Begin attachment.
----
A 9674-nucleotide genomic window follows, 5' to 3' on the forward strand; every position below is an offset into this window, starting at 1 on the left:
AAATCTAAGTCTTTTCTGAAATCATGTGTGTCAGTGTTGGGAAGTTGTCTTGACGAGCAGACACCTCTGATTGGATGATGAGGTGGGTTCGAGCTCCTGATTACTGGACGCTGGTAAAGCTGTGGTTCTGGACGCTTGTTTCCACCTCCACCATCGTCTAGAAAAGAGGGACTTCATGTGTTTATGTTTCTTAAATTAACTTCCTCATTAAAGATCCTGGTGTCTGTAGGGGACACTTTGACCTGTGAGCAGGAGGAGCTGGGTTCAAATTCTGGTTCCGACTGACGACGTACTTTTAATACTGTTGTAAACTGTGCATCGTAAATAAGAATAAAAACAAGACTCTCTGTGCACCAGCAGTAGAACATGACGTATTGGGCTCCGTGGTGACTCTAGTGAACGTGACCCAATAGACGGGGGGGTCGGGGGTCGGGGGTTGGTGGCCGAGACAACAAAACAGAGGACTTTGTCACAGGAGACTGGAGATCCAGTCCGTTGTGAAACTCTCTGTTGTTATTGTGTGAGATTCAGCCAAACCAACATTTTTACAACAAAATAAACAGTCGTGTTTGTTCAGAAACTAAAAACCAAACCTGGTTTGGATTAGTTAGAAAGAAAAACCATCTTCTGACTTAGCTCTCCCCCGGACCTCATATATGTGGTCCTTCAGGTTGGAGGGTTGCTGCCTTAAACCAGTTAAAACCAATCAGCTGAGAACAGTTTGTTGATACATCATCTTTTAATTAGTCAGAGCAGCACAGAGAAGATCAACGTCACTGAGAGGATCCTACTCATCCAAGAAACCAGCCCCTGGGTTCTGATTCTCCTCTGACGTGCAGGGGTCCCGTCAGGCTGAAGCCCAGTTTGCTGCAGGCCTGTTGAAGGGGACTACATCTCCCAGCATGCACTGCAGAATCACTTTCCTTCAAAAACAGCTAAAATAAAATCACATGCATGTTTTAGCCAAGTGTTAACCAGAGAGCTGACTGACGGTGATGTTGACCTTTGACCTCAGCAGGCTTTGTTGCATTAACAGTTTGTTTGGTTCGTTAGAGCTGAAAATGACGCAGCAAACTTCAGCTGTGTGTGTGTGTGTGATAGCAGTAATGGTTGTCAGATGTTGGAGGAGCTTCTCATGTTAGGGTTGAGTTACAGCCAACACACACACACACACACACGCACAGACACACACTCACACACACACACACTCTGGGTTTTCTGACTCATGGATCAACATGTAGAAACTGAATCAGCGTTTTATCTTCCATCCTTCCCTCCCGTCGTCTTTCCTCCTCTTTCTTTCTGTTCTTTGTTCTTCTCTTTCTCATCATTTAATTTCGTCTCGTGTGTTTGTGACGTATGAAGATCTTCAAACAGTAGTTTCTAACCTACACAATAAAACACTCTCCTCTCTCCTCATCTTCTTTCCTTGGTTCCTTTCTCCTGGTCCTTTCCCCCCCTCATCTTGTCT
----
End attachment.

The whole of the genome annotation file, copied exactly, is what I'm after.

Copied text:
A 9674-nucleotide genomic window follows, 5' to 3' on the forward strand; every position below is an offset into this window, starting at 1 on the left:
AAATCTAAGTCTTTTCTGAAATCATGTGTGTCAGTGTTGGGAAGTTGTCTTGACGAGCAGACACCTCTGATTGGATGATGAGGTGGGTTCGAGCTCCTGATTACTGGACGCTGGTAAAGCTGTGGTTCTGGACGCTTGTTTCCACCTCCACCATCGTCTAGAAAAGAGGGACTTCATGTGTTTATGTTTCTTAAATTAACTTCCTCATTAAAGATCCTGGTGTCTGTAGGGGACACTTTGACCTGTGAGCAGGAGGAGCTGGGTTCAAATTCTGGTTCCGACTGACGACGTACTTTTAATACTGTTGTAAACTGTGCATCGTAAATAAGAATAAAAACAAGACTCTCTGTGCACCAGCAGTAGAACATGACGTATTGGGCTCCGTGGTGACTCTAGTGAACGTGACCCAATAGACGGGGGGGTCGGGGGTCGGGGGTTGGTGGCCGAGACAACAAAACAGAGGACTTTGTCACAGGAGACTGGAGATCCAGTCCGTTGTGAAACTCTCTGTTGTTATTGTGTGAGATTCAGCCAAACCAACATTTTTACAACAAAATAAACAGTCGTGTTTGTTCAGAAACTAAAAACCAAACCTGGTTTGGATTAGTTAGAAAGAAAAACCATCTTCTGACTTAGCTCTCCCCCGGACCTCATATATGTGGTCCTTCAGGTTGGAGGGTTGCTGCCTTAAACCAGTTAAAACCAATCAGCTGAGAACAGTTTGTTGATACATCATCTTTTAATTAGTCAGAGCAGCACAGAGAAGATCAACGTCACTGAGAGGATCCTACTCATCCAAGAAACCAGCCCCTGGGTTCTGATTCTCCTCTGACGTGCAGGGGTCCCGTCAGGCTGAAGCCCAGTTTGCTGCAGGCCTGTTGAAGGGGACTACATCTCCCAGCATGCACTGCAGAATCACTTTCCTTCAAAAACAGCTAAAATAAAATCACATGCATGTTTTAGCCAAGTGTTAACCAGAGAGCTGACTGACGGTGATGTTGACCTTTGACCTCAGCAGGCTTTGTTGCATTAACAGTTTGTTTGGTTCGTTAGAGCTGAAAATGACGCAGCAAACTTCAGCTGTGTGTGTGTGTGTGATAGCAGTAATGGTTGTCAGATGTTGGAGGAGCTTCTCATGTTAGGGTTGAGTTACAGCCAACACACACACACACACACACGCACAGACACACACTCACACACACACACACTCTGGGTTTTCTGACTCATGGATCAACATGTAGAAACTGAATCAGCGTTTTATCTTCCATCCTTCCCTCCCGTCGTCTTTCCTCCTCTTTCTTTCTGTTCTTTGTTCTTCTCTTTCTCATCATTTAATTTCGTCTCGTGTGTTTGTGACGTATGAAGATCTTCAAACAGTAGTTTCTAACCTACACAATAAAACACTCTCCTCTCTCCTCATCTTCTTTCCTTGGTTCCTTTCTCCTGGTCCTTTCCCCCCCTCATCTTGTCT